| United States|
Monday 9:26 PM
Pacific (PST) (UTC-8)
| 9°C, Wind SE at 21 km/h, 90% Humidity|
Placer is an unincorporated community in Josephine County, Oregon, United States on Grave Creek a few miles east of Interstate 5. Established during the local gold mining boom, it is considered a ghost town.
Placer, Oregon Wikipedia
Placer was unofficially established in 1885 as "Tom East" and platted in 1898 by pioneer landowner L. M. Browning, who had arrived in the area in 1870. Tom East was an early southwest Oregon miner, who came to the U.S. from England as a young man. He was mining in Josephine County by 1855, and at least three Tom East Creeks and one East Creek were named for him. In the 1870s, he prospected and mined along the Rogue River, eventually settling on Brushy Bar near the future site of the community of Marial, where he lived until his death in 1897.
The first post office at this locale was applied for in 1893 by Newell Fillmore Inman with the name Tom East, but the Post Office Department changed the name to "Placer". Placer was named for the placer mines in the area. Placer post office ran from 1894 to 1924, with mail then going to Leland.
Placer was established as a supply center for the Tom East and Upper Grave Creek mines and was on the stagecoach line between New Leland and the Greenback Mine. In its heyday, Placer had two large hotels, two large mercantiles and three saloons—the only ones on Upper Grave Creek—as well as other small businesses, including a newspaper edited by Nellie Anderson. Placer grew rapidly with the development of the Columbia placer mine and the Greenback quartz mine, which was the richest mine in Oregon by feet of tunnel mined.
In 1930 a H.W. Webber sold shares in COPPER KING MINING for $1000.00 for a 1/20th share at Placer, Oregon.
Agreement: On this day and date (May 14, 1930), I, H.W. Webber do sell and convey to "buyer" a 1/20th share, valued at $1000.00 (one thousand dollars) in my option on the Copper King mining property, to be paid by said "buyer" as follows:-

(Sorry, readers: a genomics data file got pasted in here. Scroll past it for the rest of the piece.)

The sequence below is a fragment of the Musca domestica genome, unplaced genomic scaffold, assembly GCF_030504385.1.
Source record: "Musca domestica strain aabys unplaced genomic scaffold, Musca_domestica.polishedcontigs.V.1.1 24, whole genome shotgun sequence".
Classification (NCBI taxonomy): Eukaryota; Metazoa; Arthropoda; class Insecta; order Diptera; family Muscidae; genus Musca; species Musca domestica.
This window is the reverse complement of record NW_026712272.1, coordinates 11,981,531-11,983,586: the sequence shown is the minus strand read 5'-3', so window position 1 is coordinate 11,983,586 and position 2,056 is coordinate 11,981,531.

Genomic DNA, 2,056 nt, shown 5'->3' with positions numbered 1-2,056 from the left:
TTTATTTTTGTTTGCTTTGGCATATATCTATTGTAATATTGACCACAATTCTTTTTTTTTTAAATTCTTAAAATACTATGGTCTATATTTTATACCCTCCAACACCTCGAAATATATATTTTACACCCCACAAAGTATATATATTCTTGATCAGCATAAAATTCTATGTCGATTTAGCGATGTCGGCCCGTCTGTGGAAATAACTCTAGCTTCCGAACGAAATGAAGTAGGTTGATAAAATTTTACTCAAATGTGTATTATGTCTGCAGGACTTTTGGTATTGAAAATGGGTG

"Buyer" agrees to perform certain labor on the property at the rate of $142.50 per month, of which he shall receive 25% in cash from the co. and the other 75% shall be applied as payment on this $1000.00 share, and he does hereby agree to perform said labor to the best of his ability, and in a manner to compare favorably with any other men of like ability, and at all times to display loyalty to the Company, and the Company takes nor assumes no liability for said labor other than above.
In case this property shall be sold said "buyer" shall share in proportion to his 1/20th share at any time after this date. It is hereby expressly understood that said "buyer" becomes the owner of said 1/20th interest in this company's holdings on this date and by this instrument, and shall retain this ownership so long as his labor is applied in payments on this share, as outlined above.
If at any time either the said "buyer" or the company shall become dissatisfied and desire to sever connections, he shall retain whatever interest shall then be earned at that date by reason of his labor, based on his payments on the said share of $1000,00 of the total share of ownership. Monthly salary was $142.50 including $37.50 'board' per month.
Of the $142.50 monthly salary 75%, or $106.875, was credited to the 'share' price. The 25% cash income was paid at $5.00 per week and then a lump sum balance, of about $15.625, was paid at the end of the month.
My source: I have two such 'signed' agreements from two separate men. Along with their 'signed' agreements are their itemized salary forms; aka "Requisition Blank". One of these two men was married and his wife worked and was paid as a cook; for the mining operation(?).
Note: all three of these people worked from May to September in 1930. I have no idea as to the reasons for this.